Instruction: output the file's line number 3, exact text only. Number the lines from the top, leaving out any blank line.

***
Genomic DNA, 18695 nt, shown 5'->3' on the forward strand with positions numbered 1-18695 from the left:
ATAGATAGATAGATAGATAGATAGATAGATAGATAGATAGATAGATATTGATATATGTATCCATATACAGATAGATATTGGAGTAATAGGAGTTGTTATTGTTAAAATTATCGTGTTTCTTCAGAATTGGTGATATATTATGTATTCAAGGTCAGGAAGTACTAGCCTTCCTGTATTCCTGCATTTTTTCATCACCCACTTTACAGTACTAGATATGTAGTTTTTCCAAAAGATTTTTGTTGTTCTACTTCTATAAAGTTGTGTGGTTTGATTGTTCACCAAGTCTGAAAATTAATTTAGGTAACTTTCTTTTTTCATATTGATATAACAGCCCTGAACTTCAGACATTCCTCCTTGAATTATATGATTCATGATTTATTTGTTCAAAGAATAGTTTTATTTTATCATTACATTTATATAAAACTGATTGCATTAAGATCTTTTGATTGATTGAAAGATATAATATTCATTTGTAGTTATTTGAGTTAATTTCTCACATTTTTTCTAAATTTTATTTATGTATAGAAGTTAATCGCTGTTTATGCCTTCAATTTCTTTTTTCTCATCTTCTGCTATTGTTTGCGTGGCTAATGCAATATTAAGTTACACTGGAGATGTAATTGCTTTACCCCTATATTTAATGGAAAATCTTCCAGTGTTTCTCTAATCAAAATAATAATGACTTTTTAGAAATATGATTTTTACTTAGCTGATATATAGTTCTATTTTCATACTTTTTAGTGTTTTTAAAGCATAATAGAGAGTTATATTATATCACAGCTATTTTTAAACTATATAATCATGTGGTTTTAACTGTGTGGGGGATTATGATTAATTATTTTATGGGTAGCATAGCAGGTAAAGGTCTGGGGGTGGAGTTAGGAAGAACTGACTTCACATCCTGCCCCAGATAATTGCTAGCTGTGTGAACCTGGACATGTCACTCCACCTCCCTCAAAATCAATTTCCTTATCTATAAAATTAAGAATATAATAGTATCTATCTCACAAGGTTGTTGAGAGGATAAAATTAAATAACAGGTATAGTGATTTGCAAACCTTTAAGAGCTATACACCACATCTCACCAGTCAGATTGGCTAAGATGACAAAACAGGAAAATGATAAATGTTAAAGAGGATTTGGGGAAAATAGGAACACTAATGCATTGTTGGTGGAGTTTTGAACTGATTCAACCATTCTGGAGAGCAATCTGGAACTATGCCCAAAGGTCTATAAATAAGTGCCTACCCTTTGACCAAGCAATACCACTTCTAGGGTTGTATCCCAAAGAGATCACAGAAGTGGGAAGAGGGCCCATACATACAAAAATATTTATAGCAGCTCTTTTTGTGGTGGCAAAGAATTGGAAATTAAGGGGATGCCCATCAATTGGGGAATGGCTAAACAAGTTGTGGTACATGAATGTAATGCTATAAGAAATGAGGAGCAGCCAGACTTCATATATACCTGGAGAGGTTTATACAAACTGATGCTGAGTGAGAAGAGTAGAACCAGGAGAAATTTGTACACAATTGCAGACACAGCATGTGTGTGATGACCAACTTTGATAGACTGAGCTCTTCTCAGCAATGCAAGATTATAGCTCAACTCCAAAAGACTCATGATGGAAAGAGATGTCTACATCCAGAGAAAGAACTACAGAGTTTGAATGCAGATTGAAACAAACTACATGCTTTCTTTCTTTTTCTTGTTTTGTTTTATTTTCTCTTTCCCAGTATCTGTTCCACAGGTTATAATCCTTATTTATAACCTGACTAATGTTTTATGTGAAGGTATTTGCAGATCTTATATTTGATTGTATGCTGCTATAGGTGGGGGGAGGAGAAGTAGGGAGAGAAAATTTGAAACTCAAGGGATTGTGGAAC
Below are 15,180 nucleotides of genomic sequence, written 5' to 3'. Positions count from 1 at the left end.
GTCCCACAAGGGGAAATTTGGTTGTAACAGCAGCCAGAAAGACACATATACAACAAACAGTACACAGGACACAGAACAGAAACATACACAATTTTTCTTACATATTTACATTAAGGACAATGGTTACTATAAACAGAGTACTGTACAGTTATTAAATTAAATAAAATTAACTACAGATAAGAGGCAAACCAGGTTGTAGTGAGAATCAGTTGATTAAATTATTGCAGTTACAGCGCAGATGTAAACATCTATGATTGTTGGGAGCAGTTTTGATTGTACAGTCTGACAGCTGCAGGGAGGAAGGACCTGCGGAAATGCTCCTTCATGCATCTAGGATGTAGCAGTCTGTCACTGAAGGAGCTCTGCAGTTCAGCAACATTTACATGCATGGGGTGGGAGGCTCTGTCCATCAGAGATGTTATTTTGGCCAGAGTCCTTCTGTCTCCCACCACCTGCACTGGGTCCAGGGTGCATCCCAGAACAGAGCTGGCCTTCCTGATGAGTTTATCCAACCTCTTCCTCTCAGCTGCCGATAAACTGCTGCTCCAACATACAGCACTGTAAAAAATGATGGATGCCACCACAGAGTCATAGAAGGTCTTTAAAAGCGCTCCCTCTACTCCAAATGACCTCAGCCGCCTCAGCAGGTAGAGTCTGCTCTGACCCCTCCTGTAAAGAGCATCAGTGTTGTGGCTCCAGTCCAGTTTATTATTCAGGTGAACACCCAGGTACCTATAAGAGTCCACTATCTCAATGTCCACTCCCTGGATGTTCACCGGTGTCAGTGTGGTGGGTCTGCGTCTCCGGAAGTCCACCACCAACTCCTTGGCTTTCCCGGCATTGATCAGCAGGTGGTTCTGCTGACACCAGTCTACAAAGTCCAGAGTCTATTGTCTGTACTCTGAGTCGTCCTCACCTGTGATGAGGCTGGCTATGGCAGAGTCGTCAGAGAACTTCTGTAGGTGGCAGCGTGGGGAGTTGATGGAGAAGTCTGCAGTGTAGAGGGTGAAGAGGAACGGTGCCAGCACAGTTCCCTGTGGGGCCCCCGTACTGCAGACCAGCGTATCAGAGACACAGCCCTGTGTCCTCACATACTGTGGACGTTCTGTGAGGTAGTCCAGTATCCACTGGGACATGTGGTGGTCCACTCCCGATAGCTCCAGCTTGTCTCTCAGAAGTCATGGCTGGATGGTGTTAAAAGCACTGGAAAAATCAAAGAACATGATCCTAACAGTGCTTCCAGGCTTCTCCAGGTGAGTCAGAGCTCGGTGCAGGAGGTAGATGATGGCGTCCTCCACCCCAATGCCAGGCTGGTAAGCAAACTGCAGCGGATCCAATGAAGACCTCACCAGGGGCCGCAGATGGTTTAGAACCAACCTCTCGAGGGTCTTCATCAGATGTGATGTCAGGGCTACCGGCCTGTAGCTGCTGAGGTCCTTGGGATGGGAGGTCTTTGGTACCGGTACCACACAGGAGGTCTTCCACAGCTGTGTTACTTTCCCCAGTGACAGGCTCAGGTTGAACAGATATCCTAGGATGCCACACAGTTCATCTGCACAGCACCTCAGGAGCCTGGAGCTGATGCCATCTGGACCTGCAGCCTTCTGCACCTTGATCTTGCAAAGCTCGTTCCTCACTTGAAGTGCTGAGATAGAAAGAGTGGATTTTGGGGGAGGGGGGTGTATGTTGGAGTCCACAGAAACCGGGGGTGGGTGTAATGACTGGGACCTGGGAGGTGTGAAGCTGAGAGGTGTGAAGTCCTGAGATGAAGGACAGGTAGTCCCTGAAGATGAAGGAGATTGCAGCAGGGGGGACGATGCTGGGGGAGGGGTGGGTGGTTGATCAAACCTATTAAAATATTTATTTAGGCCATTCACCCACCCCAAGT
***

Below are 15,180 nucleotides of genomic sequence, written 5' to 3'. Positions count from 1 at the left end.